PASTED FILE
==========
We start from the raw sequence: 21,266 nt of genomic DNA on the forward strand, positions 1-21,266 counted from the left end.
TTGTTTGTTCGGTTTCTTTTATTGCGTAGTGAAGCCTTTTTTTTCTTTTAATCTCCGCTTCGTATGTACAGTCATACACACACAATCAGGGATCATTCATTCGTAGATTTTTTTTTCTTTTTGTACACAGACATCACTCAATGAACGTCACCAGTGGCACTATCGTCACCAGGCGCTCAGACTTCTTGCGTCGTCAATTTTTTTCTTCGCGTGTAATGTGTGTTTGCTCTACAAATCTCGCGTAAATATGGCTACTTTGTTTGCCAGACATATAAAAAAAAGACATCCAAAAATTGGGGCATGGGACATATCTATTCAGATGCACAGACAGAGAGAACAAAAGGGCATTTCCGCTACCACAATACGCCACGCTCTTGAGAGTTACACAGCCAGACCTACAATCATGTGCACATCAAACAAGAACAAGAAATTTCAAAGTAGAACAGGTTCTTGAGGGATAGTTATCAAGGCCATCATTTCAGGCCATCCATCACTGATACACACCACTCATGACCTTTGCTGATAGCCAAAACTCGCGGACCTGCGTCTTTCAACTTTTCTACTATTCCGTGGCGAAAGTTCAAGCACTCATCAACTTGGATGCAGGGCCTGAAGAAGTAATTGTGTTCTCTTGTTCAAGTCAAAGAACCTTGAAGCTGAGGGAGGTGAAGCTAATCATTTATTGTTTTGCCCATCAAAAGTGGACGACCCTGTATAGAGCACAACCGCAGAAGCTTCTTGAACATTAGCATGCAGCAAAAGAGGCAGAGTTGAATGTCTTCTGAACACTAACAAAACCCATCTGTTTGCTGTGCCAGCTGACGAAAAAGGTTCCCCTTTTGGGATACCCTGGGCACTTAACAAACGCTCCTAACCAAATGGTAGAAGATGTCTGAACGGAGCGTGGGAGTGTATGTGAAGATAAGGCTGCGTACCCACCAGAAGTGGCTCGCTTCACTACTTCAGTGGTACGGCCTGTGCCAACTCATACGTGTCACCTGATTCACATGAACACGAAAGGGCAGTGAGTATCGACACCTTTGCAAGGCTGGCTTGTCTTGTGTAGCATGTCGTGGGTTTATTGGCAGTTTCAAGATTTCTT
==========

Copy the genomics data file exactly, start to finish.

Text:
We start from the raw sequence: 21,266 nt of genomic DNA on the forward strand, positions 1-21,266 counted from the left end.
TTGTTTGTTCGGTTTCTTTTATTGCGTAGTGAAGCCTTTTTTTTCTTTTAATCTCCGCTTCGTATGTACAGTCATACACACACAATCAGGGATCATTCATTCGTAGATTTTTTTTTCTTTTTGTACACAGACATCACTCAATGAACGTCACCAGTGGCACTATCGTCACCAGGCGCTCAGACTTCTTGCGTCGTCAATTTTTTTCTTCGCGTGTAATGTGTGTTTGCTCTACAAATCTCGCGTAAATATGGCTACTTTGTTTGCCAGACATATAAAAAAAAGACATCCAAAAATTGGGGCATGGGACATATCTATTCAGATGCACAGACAGAGAGAACAAAAGGGCATTTCCGCTACCACAATACGCCACGCTCTTGAGAGTTACACAGCCAGACCTACAATCATGTGCACATCAAACAAGAACAAGAAATTTCAAAGTAGAACAGGTTCTTGAGGGATAGTTATCAAGGCCATCATTTCAGGCCATCCATCACTGATACACACCACTCATGACCTTTGCTGATAGCCAAAACTCGCGGACCTGCGTCTTTCAACTTTTCTACTATTCCGTGGCGAAAGTTCAAGCACTCATCAACTTGGATGCAGGGCCTGAAGAAGTAATTGTGTTCTCTTGTTCAAGTCAAAGAACCTTGAAGCTGAGGGAGGTGAAGCTAATCATTTATTGTTTTGCCCATCAAAAGTGGACGACCCTGTATAGAGCACAACCGCAGAAGCTTCTTGAACATTAGCATGCAGCAAAAGAGGCAGAGTTGAATGTCTTCTGAACACTAACAAAACCCATCTGTTTGCTGTGCCAGCTGACGAAAAAGGTTCCCCTTTTGGGATACCCTGGGCACTTAACAAACGCTCCTAACCAAATGGTAGAAGATGTCTGAACGGAGCGTGGGAGTGTATGTGAAGATAAGGCTGCGTACCCACCAGAAGTGGCTCGCTTCACTACTTCAGTGGTACGGCCTGTGCCAACTCATACGTGTCACCTGATTCACATGAACACGAAAGGGCAGTGAGTATCGACACCTTTGCAAGGCTGGCTTGTCTTGTGTAGCATGTCGTGGGTTTATTGGCAGTTTCAAGATTTCTT